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species than real California birds. These birds had undoubtedly died in bird stores. My investigations around San Francisco and in Golden Gate Park were naturally very limited, and being left to myself, some of my identifications were amusing.

It was not until I moved to Marysville, Yuba county, some years later that I received an "eye-opener." Having studied bird life about Marysville a few months and being able to identify only a few kinds. I concluded to catch as many birds alive as possible and keep them singly in cages or together in a large aviary. This had been a fancy with me since the days of my boyhood, as I liked the birds for their song and seldom cared to shoot them. So I made several traps and set them two or three miles from town in different parts of the river bottoms. I used to walk out mornings and evenings to watch the traps and take the captured birds home. In this way I caught many birds, mostly finches, of which I took good care, losing but few by death. Finally my traps were all stolen by boys, although I had put my name and address on them and requested everyone not to disturb them "for Science's sake!"

In my wanderings through the bushes I had several times met a gentleman who went out duck hunting. He would watch me curiously and no doubt thought there was something wrong with me. He soon found out what it was when we began talking to each other and I showed him an Oregon Towhee with the remark that I had just caught a Black-headed Grosbeak. He was astonished at this (it being winter) and soon set me right. Mr. P, was a great collector himself and had a fine collection of skins. He was personally acquainted with Mr. Belding and encouraged me to write to him. I did so and soon received a courteous answer and Mr. Belding's book, "Land Birds of the Pacific District", with compliments. This valuable work has been a great help to me and became to me the real "key of all keys" in the study of Californian birds. With the aid of this work and those of Ridgway and Coues (of the latter's death I read with deep regret) bird study became comparatively easy, especially as the Sacramento Valley is a veritable paradise for most of our valley birds.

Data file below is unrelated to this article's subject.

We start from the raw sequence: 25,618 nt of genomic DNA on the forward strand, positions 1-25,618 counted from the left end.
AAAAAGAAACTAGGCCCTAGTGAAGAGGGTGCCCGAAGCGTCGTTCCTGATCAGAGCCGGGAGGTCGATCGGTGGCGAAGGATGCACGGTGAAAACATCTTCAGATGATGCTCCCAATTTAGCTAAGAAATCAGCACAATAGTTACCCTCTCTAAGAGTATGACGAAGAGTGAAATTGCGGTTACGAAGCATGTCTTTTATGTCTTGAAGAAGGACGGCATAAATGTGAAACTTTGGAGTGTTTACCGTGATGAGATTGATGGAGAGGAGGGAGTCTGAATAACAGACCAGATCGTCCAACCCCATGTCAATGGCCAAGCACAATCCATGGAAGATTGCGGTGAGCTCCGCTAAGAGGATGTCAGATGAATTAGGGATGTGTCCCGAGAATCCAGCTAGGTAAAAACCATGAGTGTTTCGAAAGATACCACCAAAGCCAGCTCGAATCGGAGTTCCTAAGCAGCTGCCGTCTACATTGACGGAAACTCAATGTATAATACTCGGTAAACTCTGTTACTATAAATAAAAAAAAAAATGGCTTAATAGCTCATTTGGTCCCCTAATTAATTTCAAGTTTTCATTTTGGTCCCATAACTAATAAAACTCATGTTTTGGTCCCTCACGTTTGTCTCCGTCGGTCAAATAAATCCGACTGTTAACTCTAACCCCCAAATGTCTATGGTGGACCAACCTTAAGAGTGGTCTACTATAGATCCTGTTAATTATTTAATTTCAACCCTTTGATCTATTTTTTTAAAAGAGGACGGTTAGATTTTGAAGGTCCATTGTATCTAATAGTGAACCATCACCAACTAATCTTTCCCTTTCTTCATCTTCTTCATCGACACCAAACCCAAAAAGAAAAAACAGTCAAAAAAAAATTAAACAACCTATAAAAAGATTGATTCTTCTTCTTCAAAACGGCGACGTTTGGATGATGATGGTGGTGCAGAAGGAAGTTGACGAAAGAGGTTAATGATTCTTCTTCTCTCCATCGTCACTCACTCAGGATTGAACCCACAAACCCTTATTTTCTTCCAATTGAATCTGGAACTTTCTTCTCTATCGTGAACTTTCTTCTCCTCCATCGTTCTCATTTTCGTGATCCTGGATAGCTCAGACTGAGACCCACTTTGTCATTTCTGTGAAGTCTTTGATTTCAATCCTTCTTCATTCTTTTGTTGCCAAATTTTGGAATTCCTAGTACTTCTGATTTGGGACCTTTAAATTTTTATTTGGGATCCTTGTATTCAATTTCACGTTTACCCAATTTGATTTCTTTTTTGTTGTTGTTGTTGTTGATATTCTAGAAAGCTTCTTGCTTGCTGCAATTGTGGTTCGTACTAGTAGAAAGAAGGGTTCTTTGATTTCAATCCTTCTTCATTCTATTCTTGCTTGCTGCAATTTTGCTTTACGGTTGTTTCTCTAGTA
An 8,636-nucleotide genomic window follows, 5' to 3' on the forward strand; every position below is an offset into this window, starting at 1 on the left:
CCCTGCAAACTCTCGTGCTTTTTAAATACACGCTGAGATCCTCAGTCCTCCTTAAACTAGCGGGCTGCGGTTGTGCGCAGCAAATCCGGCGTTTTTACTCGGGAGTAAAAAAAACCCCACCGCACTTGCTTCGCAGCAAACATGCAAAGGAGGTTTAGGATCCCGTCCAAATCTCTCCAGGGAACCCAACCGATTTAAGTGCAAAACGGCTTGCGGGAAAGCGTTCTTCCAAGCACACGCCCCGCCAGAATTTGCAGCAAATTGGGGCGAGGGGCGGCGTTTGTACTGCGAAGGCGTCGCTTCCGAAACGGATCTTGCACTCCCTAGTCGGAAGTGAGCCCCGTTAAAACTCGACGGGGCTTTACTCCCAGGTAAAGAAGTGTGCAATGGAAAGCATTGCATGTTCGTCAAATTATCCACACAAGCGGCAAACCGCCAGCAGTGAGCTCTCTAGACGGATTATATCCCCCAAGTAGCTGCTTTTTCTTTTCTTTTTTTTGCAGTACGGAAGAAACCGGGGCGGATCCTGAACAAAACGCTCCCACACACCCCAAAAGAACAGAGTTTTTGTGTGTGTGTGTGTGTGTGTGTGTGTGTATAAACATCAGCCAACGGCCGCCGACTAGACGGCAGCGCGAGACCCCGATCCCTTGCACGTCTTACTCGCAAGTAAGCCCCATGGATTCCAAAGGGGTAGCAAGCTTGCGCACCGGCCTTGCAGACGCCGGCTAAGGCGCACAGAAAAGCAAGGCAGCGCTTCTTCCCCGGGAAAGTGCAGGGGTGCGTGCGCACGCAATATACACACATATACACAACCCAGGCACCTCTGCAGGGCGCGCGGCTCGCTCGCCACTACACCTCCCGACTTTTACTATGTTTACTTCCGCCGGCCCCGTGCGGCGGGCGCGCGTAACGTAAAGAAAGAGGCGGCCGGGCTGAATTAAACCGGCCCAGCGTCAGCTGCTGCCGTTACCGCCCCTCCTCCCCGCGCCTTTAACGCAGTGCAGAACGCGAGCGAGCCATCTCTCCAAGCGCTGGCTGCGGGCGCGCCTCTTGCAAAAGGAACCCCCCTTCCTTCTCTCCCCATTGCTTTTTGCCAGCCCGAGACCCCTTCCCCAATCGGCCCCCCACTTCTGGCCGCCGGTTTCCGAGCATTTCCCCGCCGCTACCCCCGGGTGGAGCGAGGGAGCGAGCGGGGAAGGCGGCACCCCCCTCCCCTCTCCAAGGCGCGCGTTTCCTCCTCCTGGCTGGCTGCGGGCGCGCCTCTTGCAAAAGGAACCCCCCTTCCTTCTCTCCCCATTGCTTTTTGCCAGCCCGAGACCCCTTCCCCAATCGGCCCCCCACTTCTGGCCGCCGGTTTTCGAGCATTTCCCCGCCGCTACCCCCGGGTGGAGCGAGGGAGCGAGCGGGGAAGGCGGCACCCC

Thus I was enabled to take a good many notes and write descriptions and sketches of Californian birds which I sent to Dr. Karl Russ in Berlin. He received them eagerly and published them in his paper Die Gefiederte Welt. I had been in correspondence with Dr. Russ before I left Germany and he urged me to study closely our California birds as a number of them were not yet fully known to ornithologists in Germany. Thus through the influence and help of Mr. Belding I was enabled to gratify Dr. Russ' wish. These lines I write only in honor of the great service Mr. Lyman Belding has rendered Californian ornithology, and undoubtedly there are others to whom he has been of the same help as to me. May he be able to long continue his valuable work!

Respectfully yours, (Rev.) F. Reiser.


Measurements of the Santa Cruz Jay.

I would like to call attention to some errors in 'Ridgway's Manual' concerning the measurements of Aphelocoma insularis, which must have arisen from a scarcity of material at the time of taking them. Examination of thirty-six male and twenty-six female specimens collected by myself on Santa Cruz Island shows that there is quite a difference between the ♂ and ♀ of this species. For instance, the wing measurements are, ♂, 5.00 to 5.72, average 5.32, and ♀ 4.84 to 5.34, average 5.14, whereas 'Ridgway's Manual' gives, irrespective of sex, 5.20—5.30 (5.27). The extremes of tail measurements show ♂ 6.00—7.15, 2 6.00—6.60, instead of 6.05—6.25. The culmen in our series also shows great sex variation' viz: ♂ 1.14—1.47 (1.28), ♀ 1.12—1.26 (1.22), while the 'Manual' shows for both sexes 1.15—1.30 (1.22).

The greatest depth of bill in both sexes is .51 inches, while the least ♂ is .47 and least ♀ .44, averaging .49 and .47 respectively. The greatest breadth of bill is also the same, viz: .53, but the least is ♂ .48, ♀ .44, average .50 and .48. The extremes of tarsus are the same in both sexes as well, being 1.61— 1.78, but the averages are ♂ 1.70, ♀ 1.67, 'Ridgway's Manual' giving 1.70—1.80 (1.75) inches. These corrections, except as a matter of accuracy, are of no great importance unless an Aphelocoma should be found upon the neighboring island of Santa Rosa which might measure differently. I was unable to land upon Santa Rosa Island myself and have seen no record of any jay from there. As this island is only four miles from Santa Cruz Island, it is exceedingly probable that A. insularis exists there also.

Joseph Mailliard.

San Geronimo. Cal.